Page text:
The KFX450R ATV uses a powerplant based on the KX450F motocross engine. With a more efficient and very responsive 32-bit digital fuel injection system, the power delivery on the KFX is very smooth but with a big hit. With the rev limiter at the 1st stage @ 10,500 RPM and the 2nd stage @ 11,000 RPM, you will have a hard time hitting the top RPM range. First and second gear are almost identical. Therefore, you’ll find yourself clicking through them rather quickly. A quick sprocket change will correct this and provide a little more torque and a better gear ratio for 1st and 2nd gear. We personally loved the hit because the KFX450R loved to be revved, but those who ride the woods would rather have the torque over the quick burst of power. The KFX450R likes it when the RPMS are revving. There is a small learning curve in keeping the RPM up, but once mastered, the power delivery on the track is sick and still does very well in the woods, but can be too much for the average rider. Without actually trying riding the dunes yet, we feel the KFX450R will have the ability because of its RPM delivery and loads of power. The KFX450R powerplant is hungry for higher-octane gas; the minimum grade is 91 octane, but runs better on race fuels.

Fast trail section are a blast with the EFI system, as power is always available without hesitation.
Fast trail section are a blast with the EFI system, as power is always available without hesitation.

The Kawasaki electronic fuel injection (EFI) system is another continuation to new technology and the removal of carburetors from the racing world. The system allows for very crisp throttle response and an instant hit at the blip of the throttle. Riders new to EFI will have to get used to letting the fuel pump prime before starting. Being fuel injected has a lot of advantages but is new to a lot of riders. The days of changing your jets because of temperature or altitude changes are in the past. The EFI incorporates a vehicle down sensor. The vehicle down sensor is necessary due to the fuel injection system, as it is pressurized to 42.6 lbs; this is a safety feature that shuts off the fuel pump in the event of a tip over.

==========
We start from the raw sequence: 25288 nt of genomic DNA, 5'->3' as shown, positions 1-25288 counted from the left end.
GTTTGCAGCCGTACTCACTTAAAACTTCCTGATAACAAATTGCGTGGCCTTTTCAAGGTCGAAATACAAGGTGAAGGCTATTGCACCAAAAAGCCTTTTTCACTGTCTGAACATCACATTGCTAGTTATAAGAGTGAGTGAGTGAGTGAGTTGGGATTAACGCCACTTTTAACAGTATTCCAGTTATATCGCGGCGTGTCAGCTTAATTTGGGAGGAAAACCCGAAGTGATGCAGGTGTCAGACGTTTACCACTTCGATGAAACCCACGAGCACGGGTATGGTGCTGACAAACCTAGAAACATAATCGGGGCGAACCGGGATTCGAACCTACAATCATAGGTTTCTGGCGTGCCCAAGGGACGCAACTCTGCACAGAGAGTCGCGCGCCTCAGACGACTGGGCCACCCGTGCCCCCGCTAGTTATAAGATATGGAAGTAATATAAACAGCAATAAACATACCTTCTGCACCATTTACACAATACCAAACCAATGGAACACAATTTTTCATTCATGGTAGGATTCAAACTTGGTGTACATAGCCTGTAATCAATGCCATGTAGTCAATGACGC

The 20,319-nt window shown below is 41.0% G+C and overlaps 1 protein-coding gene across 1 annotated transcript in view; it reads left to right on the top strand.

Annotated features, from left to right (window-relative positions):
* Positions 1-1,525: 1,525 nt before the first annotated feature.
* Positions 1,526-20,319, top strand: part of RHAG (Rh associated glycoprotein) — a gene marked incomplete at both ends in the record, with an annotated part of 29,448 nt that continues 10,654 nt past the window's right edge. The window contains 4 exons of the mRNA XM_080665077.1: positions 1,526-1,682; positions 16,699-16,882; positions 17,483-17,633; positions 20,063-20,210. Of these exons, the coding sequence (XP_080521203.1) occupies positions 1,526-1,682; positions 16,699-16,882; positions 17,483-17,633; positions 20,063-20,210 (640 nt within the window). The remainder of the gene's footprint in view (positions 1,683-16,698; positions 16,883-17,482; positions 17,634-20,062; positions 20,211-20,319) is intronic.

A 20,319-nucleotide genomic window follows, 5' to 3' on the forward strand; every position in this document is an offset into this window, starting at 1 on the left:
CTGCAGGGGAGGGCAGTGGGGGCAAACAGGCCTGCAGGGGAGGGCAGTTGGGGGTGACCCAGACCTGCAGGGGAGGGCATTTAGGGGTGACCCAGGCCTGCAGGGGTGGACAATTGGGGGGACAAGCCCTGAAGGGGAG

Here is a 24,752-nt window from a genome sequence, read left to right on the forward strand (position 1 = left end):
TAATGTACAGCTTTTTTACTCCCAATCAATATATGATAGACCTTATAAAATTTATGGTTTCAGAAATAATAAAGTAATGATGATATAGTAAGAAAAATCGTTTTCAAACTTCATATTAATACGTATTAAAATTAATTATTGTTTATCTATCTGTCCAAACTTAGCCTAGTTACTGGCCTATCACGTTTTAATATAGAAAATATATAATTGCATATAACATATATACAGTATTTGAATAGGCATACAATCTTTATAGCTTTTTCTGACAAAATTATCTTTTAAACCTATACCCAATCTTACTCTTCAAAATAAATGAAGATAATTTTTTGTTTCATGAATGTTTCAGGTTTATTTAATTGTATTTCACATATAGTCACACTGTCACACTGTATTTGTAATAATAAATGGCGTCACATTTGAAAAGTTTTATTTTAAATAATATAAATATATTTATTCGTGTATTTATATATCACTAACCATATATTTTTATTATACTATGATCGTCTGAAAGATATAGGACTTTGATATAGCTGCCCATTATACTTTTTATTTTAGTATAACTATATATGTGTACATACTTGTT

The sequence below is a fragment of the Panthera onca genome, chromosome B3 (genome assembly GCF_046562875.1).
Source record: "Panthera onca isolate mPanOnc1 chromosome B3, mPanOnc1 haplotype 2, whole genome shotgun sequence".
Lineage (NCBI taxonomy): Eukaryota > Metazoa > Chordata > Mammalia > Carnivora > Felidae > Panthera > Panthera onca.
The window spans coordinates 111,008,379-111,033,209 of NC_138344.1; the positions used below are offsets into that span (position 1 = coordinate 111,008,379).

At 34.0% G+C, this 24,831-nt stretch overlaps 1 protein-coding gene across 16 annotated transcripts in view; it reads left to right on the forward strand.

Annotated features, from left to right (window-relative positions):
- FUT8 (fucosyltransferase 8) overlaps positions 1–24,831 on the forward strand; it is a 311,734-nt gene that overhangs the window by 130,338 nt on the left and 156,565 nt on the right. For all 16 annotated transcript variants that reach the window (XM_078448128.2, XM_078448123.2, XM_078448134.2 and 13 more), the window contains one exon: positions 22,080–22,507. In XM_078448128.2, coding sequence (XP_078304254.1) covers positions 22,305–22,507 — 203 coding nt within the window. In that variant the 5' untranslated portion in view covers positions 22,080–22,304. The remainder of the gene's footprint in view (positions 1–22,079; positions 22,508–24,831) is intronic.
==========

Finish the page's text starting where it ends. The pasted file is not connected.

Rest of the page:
Kawasaki is bringing forth their own racer kit to adjust the EFI system as well as other companies who already have products out like the Power Commander and the Trinity Racing kits. Many more will surely follow. The fuel injection allows for much more tuning capability and even ignition curve changes. Those who have researched Cannondale systems will see many similarities since the KFX system has sensors for things such as the crank and temperature, plus and internal hour meter.